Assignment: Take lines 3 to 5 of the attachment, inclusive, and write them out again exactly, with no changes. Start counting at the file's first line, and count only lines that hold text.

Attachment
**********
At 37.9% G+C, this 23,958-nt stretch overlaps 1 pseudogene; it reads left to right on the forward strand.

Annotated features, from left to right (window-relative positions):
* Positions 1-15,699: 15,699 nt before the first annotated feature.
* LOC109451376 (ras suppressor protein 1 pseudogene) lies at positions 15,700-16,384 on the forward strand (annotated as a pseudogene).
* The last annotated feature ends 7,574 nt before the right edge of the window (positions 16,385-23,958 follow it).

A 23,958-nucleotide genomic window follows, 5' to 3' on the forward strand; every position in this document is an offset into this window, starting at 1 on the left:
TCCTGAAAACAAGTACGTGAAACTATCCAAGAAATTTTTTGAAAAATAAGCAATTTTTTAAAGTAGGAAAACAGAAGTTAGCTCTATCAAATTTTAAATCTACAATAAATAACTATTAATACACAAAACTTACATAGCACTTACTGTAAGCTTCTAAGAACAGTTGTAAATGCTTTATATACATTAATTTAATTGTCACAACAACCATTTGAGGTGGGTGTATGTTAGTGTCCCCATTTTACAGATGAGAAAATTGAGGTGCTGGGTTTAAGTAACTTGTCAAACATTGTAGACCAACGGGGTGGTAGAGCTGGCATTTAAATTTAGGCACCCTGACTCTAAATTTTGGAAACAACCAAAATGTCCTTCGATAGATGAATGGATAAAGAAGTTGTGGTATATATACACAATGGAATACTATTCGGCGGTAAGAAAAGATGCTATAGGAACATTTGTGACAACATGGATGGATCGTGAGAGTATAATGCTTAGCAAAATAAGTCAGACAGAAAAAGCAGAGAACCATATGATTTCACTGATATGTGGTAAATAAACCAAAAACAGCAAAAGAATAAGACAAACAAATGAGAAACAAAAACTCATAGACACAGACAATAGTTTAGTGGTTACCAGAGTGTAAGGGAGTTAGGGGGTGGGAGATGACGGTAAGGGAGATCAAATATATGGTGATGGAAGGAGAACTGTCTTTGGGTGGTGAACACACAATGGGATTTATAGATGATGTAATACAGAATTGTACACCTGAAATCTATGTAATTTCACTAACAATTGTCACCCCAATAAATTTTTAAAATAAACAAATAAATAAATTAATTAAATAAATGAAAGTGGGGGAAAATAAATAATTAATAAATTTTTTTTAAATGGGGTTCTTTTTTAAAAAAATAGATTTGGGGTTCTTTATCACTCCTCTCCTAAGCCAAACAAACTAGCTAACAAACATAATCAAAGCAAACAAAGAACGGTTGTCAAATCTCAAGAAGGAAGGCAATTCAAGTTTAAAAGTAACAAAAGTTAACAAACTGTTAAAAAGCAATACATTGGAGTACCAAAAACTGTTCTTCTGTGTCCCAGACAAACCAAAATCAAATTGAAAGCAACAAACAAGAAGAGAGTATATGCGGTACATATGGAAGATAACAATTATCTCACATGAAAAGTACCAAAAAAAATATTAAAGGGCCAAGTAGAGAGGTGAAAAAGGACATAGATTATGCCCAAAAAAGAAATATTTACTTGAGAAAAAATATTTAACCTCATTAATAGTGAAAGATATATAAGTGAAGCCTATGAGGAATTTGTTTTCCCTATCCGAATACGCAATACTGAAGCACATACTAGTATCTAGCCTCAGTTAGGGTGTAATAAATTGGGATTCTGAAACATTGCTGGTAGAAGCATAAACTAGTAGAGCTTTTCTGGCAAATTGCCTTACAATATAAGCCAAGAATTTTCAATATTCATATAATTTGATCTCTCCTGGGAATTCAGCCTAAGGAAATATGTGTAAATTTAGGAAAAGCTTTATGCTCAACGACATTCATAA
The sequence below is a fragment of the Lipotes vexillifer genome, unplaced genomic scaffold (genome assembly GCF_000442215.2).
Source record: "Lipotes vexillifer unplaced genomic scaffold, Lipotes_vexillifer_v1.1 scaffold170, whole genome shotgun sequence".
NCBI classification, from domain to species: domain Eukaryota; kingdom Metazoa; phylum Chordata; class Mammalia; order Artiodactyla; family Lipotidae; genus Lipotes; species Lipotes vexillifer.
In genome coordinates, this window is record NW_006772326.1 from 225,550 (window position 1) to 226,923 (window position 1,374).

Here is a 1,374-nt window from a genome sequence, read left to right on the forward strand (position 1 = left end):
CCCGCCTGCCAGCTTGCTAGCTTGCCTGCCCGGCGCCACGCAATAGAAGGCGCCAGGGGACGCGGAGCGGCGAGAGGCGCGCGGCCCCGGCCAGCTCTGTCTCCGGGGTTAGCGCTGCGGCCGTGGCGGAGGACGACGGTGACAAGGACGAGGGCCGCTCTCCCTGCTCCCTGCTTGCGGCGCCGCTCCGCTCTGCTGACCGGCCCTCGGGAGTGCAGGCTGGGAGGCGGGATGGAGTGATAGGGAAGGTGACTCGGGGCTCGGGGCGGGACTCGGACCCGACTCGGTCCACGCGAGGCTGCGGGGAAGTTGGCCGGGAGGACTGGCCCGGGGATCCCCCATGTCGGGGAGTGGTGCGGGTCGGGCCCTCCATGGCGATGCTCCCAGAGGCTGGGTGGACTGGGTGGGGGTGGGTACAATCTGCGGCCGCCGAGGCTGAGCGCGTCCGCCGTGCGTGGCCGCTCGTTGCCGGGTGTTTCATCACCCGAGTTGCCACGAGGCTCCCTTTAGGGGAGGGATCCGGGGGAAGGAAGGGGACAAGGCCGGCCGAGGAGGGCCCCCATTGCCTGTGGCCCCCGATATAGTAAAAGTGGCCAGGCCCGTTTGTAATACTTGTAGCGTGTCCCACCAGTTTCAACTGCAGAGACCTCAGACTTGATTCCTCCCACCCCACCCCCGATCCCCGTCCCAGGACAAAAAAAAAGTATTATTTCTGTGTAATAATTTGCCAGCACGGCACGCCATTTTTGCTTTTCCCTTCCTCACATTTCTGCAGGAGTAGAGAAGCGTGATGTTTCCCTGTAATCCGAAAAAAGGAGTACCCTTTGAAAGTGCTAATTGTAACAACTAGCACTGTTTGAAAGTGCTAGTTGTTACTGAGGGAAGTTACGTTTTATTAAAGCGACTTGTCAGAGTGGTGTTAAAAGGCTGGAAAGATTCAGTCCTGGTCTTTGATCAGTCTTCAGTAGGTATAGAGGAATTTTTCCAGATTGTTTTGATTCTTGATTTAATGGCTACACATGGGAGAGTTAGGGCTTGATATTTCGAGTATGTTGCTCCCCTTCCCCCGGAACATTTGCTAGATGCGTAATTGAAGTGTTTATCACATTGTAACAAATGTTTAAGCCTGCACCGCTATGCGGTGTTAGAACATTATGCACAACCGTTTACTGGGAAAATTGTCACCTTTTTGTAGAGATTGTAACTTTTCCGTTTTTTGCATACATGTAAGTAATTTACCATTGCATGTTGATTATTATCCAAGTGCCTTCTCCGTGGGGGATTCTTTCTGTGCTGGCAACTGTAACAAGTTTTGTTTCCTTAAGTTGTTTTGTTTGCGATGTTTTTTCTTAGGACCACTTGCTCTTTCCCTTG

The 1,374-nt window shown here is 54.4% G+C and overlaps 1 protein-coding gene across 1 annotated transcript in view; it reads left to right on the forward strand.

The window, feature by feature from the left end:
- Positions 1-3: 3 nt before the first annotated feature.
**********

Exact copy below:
* Positions 1-15,699: 15,699 nt before the first annotated feature.
* LOC109451376 (ras suppressor protein 1 pseudogene) lies at positions 15,700-16,384 on the forward strand (annotated as a pseudogene).
* The last annotated feature ends 7,574 nt before the right edge of the window (positions 16,385-23,958 follow it).